I was initially tempted to just let the Matthew Todd Miller story sit; we have absolutely nothing beyond the KCNA report from two days ago which is reproduced in full below. (As a number of outlets have noted, they probably inverted the order of his name).
However, there is a simple if cynical theory of what happened that is worth putting up for consideration: that the North Korean authorities themselves recognize that there must be something wrong with anyone seeking asylum in North Korea. The documentary film Crossing the Line, which focuses on two of the four American military defectors from an earlier era—James Dresnok and Charles Jenkins—pretty much confirms this theory (the other two defectors were Larry Abshier and Jerry Perish). Dresnok, in particular, is not an appealing character to say the least.
More seriously, North Korea’s objectives vis-à-vis the detainees and the reasons why some are treated differently is an issue that we have addressed in some detail; we provide a few links here to earlier posts on the issue If the little information we have is correct, the North Korean authorities are likely to get rid of Matthew Miller as soon as they can.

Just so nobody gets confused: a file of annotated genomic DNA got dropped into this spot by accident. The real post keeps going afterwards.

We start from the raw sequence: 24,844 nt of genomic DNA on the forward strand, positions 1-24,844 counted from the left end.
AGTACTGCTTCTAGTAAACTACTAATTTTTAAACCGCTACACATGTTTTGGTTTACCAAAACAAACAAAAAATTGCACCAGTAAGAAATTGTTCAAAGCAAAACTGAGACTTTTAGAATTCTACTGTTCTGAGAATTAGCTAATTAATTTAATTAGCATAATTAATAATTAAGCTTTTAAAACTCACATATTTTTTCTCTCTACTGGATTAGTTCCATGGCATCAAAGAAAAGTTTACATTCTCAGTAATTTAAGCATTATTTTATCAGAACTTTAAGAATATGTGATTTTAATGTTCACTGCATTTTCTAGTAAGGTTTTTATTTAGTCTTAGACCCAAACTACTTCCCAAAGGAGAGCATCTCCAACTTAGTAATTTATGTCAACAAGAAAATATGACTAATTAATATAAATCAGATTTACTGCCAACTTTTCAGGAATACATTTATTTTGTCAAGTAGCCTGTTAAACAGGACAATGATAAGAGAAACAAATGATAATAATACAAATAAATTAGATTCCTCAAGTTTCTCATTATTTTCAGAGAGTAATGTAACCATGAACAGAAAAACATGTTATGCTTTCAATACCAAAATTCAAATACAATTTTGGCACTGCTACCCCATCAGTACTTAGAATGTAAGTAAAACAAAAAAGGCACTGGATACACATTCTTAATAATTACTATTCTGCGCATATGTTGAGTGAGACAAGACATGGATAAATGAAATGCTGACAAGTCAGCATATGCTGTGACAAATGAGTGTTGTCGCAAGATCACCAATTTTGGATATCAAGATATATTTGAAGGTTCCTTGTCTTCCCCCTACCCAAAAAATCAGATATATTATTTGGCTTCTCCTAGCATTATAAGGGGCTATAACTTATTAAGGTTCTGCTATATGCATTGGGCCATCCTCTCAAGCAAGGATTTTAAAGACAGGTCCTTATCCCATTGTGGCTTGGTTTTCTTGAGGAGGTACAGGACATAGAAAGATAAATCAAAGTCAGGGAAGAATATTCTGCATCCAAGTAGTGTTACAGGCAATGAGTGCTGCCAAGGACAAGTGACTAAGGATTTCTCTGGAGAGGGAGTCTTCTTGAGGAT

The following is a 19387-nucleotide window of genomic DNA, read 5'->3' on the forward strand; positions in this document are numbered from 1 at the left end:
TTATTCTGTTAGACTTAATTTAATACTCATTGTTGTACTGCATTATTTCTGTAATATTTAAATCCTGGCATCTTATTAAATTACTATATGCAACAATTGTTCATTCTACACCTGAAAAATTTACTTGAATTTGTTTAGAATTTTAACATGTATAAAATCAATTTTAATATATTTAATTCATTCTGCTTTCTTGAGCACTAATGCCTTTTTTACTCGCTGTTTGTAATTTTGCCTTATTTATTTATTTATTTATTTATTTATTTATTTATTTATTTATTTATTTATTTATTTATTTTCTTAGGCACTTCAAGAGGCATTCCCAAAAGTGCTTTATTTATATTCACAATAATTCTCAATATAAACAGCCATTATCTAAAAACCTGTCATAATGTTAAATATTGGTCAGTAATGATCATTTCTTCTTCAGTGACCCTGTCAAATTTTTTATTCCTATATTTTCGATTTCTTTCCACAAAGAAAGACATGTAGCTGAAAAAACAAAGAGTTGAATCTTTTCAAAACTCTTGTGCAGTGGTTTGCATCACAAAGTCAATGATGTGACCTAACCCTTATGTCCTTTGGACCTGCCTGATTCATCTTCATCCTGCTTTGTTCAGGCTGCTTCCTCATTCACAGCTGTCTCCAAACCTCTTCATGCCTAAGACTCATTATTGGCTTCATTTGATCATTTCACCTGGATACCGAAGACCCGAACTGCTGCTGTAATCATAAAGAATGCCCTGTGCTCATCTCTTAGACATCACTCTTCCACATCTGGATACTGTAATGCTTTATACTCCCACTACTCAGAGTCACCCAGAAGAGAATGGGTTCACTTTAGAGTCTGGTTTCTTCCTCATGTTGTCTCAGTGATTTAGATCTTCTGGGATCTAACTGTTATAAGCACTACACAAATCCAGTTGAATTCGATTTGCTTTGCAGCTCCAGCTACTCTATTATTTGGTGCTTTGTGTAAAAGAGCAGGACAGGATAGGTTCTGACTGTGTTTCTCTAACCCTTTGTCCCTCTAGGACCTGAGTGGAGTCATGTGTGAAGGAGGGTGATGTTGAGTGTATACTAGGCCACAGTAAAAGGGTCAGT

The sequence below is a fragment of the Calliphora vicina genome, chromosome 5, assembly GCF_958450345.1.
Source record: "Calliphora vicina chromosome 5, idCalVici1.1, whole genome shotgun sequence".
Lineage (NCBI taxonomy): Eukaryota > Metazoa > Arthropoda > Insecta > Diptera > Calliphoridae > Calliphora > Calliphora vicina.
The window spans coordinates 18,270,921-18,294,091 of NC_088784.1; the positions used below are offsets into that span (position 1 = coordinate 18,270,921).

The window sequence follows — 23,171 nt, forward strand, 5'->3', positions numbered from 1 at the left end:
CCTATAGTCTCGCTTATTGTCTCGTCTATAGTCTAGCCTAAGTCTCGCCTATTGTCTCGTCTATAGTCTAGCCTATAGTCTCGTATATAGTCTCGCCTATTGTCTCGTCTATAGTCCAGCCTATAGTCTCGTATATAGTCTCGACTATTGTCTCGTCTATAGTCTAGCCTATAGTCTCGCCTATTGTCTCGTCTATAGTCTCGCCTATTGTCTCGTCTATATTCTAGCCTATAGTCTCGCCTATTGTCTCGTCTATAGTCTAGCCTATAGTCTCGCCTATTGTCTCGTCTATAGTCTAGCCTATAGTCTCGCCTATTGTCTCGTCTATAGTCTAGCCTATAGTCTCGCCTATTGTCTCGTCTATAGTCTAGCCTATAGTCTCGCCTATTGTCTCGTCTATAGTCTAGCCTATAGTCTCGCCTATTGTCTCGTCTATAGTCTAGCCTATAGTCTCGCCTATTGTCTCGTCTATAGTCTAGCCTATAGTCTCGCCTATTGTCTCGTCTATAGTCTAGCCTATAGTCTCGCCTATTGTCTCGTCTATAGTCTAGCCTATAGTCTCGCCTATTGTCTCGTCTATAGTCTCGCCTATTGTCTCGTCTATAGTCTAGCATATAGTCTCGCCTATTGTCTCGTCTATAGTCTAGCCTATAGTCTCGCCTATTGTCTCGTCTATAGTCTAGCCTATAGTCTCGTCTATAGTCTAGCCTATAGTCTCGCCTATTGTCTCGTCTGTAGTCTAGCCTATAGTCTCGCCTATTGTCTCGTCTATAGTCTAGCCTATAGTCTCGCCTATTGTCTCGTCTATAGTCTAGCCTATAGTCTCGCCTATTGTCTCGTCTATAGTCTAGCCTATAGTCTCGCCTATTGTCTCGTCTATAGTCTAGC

Detainees and Envoys (April 2013; on the possible North Korean motive of securing visits by high level envoys)
Detained Americans: Not-So-Innocents Abroad (September 2013; brief outlines of the American detainees)
Merrill Newman “Confesses” (November 2013)
KCNA Report on Putting American in Custody
Pyongyang, April 25 (KCNA) — A relevant organ of the DPRK put in custody American Miller Matthew Todd, 24, on April 10 for his rash behavior in the course of going through formalities for entry into the DPRK to tour it.
He had a tourist visa for the DPRK, but tore it to pieces and shouted hoarse that “he would seek asylum” and “he came to the DPRK after choosing it as a shelter.” This was a gross violation of its legal order.
The relevant organ put him in custody after taking a serious note of his behavior, and is now investigating the case.